(Excerpted from Wikipedia)
Sir Thomas Malory (c. 1405 – March 14, 1471) was an English writer, the author or compiler of Le Morte d'Arthur. The antiquary John Leland (1506–1552) believed him to be Welsh, but most modern scholarship assumes that he was Sir Thomas Malory of Newbold Revel in Warwickshire. The surname appears in various spellings, including Maillorie, Mallory, Mallery, and Maleore. The name comes from the Old French adjective maleüré (from Latin male auguratus) meaning ill-omened or unfortunate.
Few facts are certain in Malory's history. He was probably born sometime around 1405 (though some scholars have suggested an earlier date). He died in March of 1471, less than two years after completing his lengthy book. Twice elected to a seat in Parliament of England, he also accrued a long list of criminal charges during the 1450s, including burglary, rape, sheep stealing, and attempting to ambush the Humphrey Stafford, 1st Duke of Buckingham. He escaped from jail on two occasions, once by fighting his way out with a variety of weapons and by swimming a moat. Malory was imprisoned at several locations in London, but he was occasilevelled against him. In the 1460s he was at least once pardoned by King Henry VI, but more often, he was specifically excluded from pardon by both Henry VI and his rival and successor, Edward IV. It can be construed from comments Malory makes at the ends of sections of his narrative that he composed at least part of his work while in prison. William Oldys speculates that he may have been a priest, based on Malory's description of himself in the colophon to Le Morte d'Arthur:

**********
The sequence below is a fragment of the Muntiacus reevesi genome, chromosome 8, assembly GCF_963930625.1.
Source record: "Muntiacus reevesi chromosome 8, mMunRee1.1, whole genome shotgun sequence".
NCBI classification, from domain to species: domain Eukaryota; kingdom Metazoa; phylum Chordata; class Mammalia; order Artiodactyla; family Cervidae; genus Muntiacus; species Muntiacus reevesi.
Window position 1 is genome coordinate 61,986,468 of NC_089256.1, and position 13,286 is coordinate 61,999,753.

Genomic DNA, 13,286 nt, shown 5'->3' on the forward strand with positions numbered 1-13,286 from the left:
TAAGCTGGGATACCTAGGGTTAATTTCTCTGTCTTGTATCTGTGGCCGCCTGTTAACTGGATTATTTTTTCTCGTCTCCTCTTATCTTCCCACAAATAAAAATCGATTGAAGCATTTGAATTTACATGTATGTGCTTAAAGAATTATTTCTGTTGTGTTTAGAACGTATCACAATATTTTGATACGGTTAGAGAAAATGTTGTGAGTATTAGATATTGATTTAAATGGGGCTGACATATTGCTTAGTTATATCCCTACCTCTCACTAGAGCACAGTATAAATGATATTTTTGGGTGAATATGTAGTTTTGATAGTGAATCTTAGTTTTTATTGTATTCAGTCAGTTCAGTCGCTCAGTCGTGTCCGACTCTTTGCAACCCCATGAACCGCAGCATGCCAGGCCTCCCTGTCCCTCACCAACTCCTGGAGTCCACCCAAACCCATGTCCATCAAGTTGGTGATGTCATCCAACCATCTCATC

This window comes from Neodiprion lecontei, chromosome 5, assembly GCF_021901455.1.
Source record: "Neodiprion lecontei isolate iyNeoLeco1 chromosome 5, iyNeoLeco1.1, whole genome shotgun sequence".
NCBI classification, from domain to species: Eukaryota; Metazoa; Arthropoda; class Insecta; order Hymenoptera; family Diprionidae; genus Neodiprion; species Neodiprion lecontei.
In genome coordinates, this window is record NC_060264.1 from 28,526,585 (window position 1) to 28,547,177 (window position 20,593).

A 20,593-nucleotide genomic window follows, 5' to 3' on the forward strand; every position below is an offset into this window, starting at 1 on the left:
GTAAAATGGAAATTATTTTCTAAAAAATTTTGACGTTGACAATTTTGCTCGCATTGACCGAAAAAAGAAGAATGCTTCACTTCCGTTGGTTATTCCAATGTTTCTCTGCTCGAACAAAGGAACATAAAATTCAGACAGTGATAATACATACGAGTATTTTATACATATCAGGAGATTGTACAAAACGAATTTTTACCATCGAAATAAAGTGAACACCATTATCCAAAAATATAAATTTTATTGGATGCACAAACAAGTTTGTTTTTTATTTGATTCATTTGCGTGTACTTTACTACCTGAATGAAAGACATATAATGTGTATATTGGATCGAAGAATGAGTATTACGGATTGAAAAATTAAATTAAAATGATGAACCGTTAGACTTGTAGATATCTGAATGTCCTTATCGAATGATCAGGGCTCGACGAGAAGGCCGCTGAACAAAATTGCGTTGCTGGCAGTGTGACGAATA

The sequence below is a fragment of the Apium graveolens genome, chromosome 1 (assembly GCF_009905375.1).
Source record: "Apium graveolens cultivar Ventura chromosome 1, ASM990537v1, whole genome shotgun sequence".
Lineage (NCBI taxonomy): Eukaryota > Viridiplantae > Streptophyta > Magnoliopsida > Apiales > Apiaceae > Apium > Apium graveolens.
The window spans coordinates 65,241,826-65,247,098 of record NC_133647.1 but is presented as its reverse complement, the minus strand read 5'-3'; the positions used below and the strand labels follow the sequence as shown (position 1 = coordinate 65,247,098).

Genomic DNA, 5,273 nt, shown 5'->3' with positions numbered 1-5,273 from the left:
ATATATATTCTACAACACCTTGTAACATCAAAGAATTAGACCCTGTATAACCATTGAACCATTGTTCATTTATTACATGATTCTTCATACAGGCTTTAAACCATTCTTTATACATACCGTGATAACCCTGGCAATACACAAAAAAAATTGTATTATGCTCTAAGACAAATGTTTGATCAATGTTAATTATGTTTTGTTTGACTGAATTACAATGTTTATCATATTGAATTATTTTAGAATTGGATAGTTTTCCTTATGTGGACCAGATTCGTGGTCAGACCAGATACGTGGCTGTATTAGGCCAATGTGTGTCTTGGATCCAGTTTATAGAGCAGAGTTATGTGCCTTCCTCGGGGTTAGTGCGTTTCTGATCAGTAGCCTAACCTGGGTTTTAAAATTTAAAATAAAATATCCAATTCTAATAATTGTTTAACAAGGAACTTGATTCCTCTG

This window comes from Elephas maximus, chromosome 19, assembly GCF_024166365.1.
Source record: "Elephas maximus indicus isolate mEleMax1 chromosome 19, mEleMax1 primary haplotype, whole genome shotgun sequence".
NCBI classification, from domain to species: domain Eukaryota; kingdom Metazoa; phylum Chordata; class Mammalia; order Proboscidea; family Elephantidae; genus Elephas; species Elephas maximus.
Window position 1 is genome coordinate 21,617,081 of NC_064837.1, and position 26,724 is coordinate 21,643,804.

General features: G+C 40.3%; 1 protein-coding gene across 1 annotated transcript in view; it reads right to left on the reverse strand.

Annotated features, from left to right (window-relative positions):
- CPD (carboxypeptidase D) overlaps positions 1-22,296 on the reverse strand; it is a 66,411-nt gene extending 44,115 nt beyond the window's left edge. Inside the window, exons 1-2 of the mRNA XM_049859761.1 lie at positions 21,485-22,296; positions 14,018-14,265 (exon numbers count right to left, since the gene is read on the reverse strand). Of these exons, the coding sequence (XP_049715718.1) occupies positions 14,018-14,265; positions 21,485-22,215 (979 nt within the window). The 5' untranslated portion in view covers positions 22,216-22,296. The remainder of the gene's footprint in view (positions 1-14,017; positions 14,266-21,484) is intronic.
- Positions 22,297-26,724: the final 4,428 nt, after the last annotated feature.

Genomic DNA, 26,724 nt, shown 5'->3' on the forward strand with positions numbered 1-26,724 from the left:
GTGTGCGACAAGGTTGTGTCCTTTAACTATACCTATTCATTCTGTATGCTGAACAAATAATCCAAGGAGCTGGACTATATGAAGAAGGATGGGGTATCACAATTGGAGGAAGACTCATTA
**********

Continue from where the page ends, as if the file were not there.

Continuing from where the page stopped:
I pray you all, gentlemen and gentlewomen that readeth this book of Arthur and his knights, from the beginning to the ending, pray for me while I am alive, that God send me good deliverance, and when I am dead, I pray you all pray for my soul. For this book was ended the ninth year of the reign of King Edward the Fourth, by Sir Thomas Maleore, knight, as Jesu help him for His great might, as he is the servant of Jesu both day and night. (Malory p. 531)